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Never Let Them See You Sweat
Women aren’t the only ones who can be high maintenance. By Marisa M. Kashino
Comments () | Published February 1, 2010

Pirooz Sarshar, cofounder of the Grooming Lounge—a Washington-based business that caters to men’s skin, hair, and nail care—was, by chance, seated next to one of the lounge’s clients on a recent flight. The man, a DC lawyer, recognized Sarshar and began to explain his beauty routine, opening his carryon bag to show off a collection of products.

Each day, the lawyer said, he follows a skin-care and anti-aging regimen, paying special attention to products meant to reduce signs of aging around the eyes. He gives himself a manicure every four days and moisturizes his hands often, because they’re one of the things clients notice in meetings. Sarshar saw that the man was also free of ear and nose hair—a sign of meticulous grooming.

The lawyer, says Sarshar, is someone he would consider a high-maintenance man. And as it turns out, Washington has lots of guys who want to look their best. For men in power, making a favorable first impression is a key part of the job.

For some guys, good grooming means a haircut and an occasional manicure. For others, it entails facials and waxing. Sarshar says some Grooming Lounge clients book appointments once a week or every other day to maintain their manicures or get a facial.

Melanie Erb, the resident nurse practitioner at Hela Spa in Georgetown, says about 20 percent of the clients she sees for Botox treatments are men, most of whom are in high-profile jobs.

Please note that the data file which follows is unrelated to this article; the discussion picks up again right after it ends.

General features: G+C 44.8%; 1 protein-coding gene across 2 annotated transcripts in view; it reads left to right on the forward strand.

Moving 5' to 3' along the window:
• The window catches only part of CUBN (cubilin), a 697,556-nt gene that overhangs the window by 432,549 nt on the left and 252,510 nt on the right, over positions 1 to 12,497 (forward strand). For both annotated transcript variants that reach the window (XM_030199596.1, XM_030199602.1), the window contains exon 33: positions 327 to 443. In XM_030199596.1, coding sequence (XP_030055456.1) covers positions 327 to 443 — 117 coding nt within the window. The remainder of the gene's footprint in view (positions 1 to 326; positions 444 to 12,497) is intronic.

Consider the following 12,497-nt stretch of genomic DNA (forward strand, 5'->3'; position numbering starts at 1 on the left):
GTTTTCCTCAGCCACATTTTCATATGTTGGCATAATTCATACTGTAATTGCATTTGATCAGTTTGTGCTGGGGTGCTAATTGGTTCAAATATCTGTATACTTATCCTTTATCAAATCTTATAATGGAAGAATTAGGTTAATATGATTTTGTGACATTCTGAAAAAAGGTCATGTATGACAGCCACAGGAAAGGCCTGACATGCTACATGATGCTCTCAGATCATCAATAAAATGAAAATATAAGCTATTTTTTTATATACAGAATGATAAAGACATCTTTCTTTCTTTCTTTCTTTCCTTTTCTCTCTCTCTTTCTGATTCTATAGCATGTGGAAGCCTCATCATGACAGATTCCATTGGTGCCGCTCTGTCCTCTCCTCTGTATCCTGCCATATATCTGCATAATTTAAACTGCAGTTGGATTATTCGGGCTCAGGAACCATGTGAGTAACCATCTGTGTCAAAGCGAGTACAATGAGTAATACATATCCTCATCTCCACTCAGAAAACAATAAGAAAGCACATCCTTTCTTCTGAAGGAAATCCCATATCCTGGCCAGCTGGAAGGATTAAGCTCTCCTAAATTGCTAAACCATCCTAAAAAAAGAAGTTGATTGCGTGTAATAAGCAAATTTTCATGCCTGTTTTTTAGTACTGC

Just as Botox paralyzes facial muscles, it can immobilize sweat glands. Erb says about half of her male clients are lawyers who get Botox under their arms to reduce excessive sweating. Many clients, she says, get facial injections in addition to underarm treatments. At Hela Spa, Botox injections for both underarms are $1,000, and facial injections are $450 per injection site.

Lawyers have buoyed sales at the Art of Shaving, a “barber spa” and store for men that opened a downtown DC location last April. The spa—which offers services such as an aromatherapy skin treatment for $45 and a “royal shave” for $55—shares a building with major firms such as Gibson, Dunn & Crutcher and Arent Fox.

The lawyers begin trickling in later in the day to freshen up before going out to dinner, says store manager Enrique Navarrete. Washington is an ideal market for the Art of Shaving, he says, because DC men “command a certain attention.”

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Posted at 04:00 PM/ET, 02/01/2010 RSS | Print | Permalink | Washingtonian.com Articles